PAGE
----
A large Roman pottery production center was found in Poland. The production center was discovered near the village of Wrzepia, in the Little Poland Voivodeship.
The production center includes 130 bakeries and stands out as the largest of its kind. Although it is the largest archaeological site of this kind in Poland, it is also one of the largest in Europe.
The field dates back to about 1500 years. So far, the remains of two furnaces have been excavated, and the rest have been located on 5 hectares using a magnetometer.
Previous research results show that these furnaces were operated between the end of the 3rd century and the 5th century. According to the researchers, Germanic tribes, possibly Vandals, lived here in these regions.
Pots cooked in open hearths were made using the potter’s wheel, which was a popular use in the region at that time.
Archaeologist Jan Bulas said to Science in Poland, “Our research shows that only storage vessels with characteristic thickened necks were produced there. These were large vessels up to 50 cm neck diameter and about 70 cm high. The vessels were most likely used for storage – for example of food. There are known discoveries of such vessels dug into the ground, which probably served as pantries.”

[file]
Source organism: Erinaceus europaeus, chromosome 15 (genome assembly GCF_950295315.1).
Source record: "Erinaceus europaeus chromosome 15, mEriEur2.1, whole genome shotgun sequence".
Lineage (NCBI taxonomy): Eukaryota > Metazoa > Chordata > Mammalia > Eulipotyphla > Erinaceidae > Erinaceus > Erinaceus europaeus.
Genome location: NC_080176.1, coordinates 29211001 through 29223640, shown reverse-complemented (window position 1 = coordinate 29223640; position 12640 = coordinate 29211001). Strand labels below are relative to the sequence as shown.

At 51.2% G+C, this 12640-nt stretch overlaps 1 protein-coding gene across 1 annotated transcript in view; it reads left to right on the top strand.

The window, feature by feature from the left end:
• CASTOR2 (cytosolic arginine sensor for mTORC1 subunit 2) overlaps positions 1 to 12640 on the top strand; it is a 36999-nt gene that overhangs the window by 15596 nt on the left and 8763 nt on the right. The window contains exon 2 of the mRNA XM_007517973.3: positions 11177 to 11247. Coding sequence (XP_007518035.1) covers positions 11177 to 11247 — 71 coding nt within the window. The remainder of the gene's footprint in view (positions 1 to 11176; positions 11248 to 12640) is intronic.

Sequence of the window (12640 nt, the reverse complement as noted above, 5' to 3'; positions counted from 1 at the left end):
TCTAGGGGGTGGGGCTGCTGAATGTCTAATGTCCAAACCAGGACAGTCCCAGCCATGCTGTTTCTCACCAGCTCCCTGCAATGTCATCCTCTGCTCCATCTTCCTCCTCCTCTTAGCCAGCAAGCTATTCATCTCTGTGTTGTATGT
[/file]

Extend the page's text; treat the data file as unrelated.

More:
Bulas said: “The site in Wrzępia is unique for many reasons. It should be emphasized that in the light of current knowledge it is not only the largest production site of this type in Poland but also one of the largest in the entire barbaric Europe of the Roman period. The only comparable place in terms of the number of kilns is a huge production center in Medieșu Aurit in Romania, where researchers estimate the number kilns at more than 200, also based on magnetic surveys.”
He added: ‘The largest previously known site with pottery kilns of the Przeworsk culture (that archaeologists associate with the Vandals – PAP) is located in Zofipol near Kraków, where about 57 kilns have been found during excavations and geophysical research.”
In today’s Polish territory, large iron production centers were also operating during the same period. The largest of these is located in the Świętokrzyskie mountain range, while other large centers can also be known from Masovia and Silesia. They are one of the largest ancient metallurgical centers in so-called barbaric Europe.
Both the steel production center and the discovered ceramic container production center show the degree of development of the barbarian economy at that time.
Cover photo: Projekt Wrzepia